Once the top had been reached most visitors found it necessary to record their accomplishment for posterity by carving their name or initials into the stone (all the while keeping at bay the vendors of spurious antiquities who were present in just as great numbers at the summit as they were around the base of the Pyramid). This was a long-established practice and as far back as 1840, Usborne’s guide to Egypt was complaining that the summit of the Great Pyramid was so covered with graffiti that it was “difficult for the newcomer to find a place free in which to write their own name”. Some parties climbed with hampers and picnicked on the summit; the British Consul-General George Baldwin in the 1770s drank a toast up top to the union of the Thames, Nile, and Ganges, while his daughter danced a quadrille; a young Englishman named Maze in 1831 flung himself off in a suicide attempt (successful); the Prince of Wales and Duke of Windsor, in 1928, drove golf balls toward the golf links far below.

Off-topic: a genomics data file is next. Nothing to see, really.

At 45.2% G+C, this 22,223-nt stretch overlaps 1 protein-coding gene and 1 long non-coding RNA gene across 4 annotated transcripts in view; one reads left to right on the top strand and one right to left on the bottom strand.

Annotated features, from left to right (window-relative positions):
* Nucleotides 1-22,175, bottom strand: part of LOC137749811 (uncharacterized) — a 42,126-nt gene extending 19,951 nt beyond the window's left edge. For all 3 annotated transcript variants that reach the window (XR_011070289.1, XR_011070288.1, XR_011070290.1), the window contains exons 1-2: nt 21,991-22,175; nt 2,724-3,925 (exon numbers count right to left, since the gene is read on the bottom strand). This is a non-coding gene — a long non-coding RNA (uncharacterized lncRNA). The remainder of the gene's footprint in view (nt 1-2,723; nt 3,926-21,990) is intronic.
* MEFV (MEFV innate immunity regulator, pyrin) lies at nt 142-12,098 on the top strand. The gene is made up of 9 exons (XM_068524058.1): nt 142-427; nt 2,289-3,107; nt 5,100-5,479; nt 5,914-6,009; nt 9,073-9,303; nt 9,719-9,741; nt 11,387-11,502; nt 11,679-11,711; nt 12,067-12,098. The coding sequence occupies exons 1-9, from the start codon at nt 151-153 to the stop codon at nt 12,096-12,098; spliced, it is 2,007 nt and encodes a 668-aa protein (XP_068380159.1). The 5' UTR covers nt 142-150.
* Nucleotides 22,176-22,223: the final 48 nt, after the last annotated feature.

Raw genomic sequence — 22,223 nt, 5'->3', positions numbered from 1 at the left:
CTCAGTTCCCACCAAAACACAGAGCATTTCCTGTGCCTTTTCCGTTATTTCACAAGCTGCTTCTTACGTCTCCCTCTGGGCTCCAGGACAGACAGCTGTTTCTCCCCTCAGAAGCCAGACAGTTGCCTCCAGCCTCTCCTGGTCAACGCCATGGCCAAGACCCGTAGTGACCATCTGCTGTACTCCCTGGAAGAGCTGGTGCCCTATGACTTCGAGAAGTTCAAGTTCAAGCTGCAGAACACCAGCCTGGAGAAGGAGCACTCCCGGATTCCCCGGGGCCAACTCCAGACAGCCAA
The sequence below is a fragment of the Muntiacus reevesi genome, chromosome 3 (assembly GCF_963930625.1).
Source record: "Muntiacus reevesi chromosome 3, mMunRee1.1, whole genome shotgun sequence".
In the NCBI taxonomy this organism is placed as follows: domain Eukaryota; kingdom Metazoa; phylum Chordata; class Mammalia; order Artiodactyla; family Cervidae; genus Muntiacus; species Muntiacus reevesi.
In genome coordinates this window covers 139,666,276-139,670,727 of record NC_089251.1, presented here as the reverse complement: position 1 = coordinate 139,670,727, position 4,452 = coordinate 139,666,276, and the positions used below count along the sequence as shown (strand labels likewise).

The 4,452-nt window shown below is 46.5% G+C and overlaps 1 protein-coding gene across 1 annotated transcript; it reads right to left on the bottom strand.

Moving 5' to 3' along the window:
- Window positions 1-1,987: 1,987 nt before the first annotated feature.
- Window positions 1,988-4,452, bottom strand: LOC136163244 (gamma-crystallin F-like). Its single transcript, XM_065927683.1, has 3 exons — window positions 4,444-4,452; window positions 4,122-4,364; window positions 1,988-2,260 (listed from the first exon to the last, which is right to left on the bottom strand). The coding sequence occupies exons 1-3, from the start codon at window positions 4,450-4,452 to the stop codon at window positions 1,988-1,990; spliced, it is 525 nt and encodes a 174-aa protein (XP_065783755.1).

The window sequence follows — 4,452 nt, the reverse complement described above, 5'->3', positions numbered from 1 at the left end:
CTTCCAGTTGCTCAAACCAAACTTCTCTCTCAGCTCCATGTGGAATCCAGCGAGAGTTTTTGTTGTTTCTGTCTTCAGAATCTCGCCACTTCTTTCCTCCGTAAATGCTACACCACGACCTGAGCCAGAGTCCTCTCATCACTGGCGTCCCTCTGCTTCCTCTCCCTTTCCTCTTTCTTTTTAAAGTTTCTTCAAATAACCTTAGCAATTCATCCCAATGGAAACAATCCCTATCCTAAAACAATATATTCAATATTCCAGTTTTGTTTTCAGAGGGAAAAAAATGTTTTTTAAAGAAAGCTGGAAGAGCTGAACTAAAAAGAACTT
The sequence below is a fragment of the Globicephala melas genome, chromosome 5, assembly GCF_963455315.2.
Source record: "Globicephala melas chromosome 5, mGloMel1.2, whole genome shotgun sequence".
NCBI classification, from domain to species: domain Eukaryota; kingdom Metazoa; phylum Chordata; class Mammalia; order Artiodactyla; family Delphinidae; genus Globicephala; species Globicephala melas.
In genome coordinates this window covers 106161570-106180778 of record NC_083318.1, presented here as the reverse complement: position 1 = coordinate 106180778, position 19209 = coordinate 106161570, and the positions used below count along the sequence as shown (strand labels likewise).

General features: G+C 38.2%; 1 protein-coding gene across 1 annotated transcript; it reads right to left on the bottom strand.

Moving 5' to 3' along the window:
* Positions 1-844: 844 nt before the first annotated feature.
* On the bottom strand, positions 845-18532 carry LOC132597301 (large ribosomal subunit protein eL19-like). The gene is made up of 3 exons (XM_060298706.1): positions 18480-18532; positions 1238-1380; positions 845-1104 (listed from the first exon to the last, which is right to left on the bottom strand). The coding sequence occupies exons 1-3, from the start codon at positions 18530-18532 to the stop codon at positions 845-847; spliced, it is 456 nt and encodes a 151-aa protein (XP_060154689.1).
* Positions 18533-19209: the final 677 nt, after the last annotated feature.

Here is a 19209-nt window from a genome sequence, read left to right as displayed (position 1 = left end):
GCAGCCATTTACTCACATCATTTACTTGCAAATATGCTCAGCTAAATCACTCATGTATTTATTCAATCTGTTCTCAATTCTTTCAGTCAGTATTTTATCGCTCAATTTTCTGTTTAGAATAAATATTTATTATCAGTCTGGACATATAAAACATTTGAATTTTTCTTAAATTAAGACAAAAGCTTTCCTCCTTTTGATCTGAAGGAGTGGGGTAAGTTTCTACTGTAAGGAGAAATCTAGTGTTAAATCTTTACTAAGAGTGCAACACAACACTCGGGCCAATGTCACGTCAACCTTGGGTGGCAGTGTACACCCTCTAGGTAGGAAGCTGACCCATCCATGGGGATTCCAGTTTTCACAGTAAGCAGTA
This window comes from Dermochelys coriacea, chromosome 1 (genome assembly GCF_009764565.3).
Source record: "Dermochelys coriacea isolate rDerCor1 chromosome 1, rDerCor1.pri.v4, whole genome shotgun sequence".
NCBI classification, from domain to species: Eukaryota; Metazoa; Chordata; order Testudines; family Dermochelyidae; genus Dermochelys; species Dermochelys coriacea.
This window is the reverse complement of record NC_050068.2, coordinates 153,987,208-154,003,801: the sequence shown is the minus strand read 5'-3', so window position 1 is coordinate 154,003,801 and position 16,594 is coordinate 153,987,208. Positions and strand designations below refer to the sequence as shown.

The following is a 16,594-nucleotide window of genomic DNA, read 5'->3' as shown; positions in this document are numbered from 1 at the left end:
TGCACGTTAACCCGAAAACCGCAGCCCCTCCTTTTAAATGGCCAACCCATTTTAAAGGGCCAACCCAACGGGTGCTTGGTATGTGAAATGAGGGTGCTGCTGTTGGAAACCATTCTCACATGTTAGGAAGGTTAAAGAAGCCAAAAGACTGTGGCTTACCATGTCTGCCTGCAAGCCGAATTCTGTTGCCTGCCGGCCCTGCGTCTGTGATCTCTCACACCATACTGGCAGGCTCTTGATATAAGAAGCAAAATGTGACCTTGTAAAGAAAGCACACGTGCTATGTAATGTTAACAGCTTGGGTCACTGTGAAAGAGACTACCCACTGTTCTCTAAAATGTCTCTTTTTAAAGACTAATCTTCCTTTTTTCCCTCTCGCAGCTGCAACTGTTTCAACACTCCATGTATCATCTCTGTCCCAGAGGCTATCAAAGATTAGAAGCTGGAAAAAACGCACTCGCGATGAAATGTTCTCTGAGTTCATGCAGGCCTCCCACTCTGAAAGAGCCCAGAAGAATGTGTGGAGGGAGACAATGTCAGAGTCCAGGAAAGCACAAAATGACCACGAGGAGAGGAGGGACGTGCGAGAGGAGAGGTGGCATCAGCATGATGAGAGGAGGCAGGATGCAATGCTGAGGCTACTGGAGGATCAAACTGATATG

Climbing the Great Pyramid remained an essential Egyptian experience until the mid 1960s, when the Egyptian government banned it on the grounds of safety; four or five climbers had been losing their footing each year and tumbling down the 51 degree incline to serious injury and even death. But with a bit of baksheesh tourists were able to continue climbing right up until the 1980s, which was when a clampdown saw the ban finally being properly enforced. Even now the reckless still creep across the Plateau by night and risk arrest in their attempts to scramble to the top. The Japanese, apparently, are the most persistent and consider it a challenge on a par with getting change out of a Cairo taxi driver. You can read an excellent account of modern-day Pyramid climbing here.